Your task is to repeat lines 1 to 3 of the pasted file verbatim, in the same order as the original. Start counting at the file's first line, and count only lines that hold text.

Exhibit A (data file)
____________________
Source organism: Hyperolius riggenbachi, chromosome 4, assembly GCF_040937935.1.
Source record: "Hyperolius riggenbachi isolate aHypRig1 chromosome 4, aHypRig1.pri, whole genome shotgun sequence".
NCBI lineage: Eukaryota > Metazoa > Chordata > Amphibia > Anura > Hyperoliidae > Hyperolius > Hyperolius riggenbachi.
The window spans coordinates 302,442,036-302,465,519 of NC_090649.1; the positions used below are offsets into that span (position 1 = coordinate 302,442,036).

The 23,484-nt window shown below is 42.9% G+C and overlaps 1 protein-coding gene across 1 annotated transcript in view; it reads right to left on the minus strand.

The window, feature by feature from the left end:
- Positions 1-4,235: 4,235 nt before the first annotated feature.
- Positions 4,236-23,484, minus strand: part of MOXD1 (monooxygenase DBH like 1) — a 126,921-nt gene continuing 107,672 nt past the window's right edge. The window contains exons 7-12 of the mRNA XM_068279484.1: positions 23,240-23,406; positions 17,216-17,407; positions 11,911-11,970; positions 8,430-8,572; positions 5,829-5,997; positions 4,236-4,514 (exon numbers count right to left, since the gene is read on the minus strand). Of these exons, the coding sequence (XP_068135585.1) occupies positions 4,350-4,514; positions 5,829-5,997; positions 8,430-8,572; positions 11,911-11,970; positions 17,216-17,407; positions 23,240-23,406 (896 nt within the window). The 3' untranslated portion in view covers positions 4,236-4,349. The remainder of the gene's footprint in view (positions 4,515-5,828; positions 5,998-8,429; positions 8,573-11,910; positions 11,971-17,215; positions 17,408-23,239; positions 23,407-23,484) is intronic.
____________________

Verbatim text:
Source organism: Hyperolius riggenbachi, chromosome 4, assembly GCF_040937935.1.
Source record: "Hyperolius riggenbachi isolate aHypRig1 chromosome 4, aHypRig1.pri, whole genome shotgun sequence".
NCBI lineage: Eukaryota > Metazoa > Chordata > Amphibia > Anura > Hyperoliidae > Hyperolius > Hyperolius riggenbachi.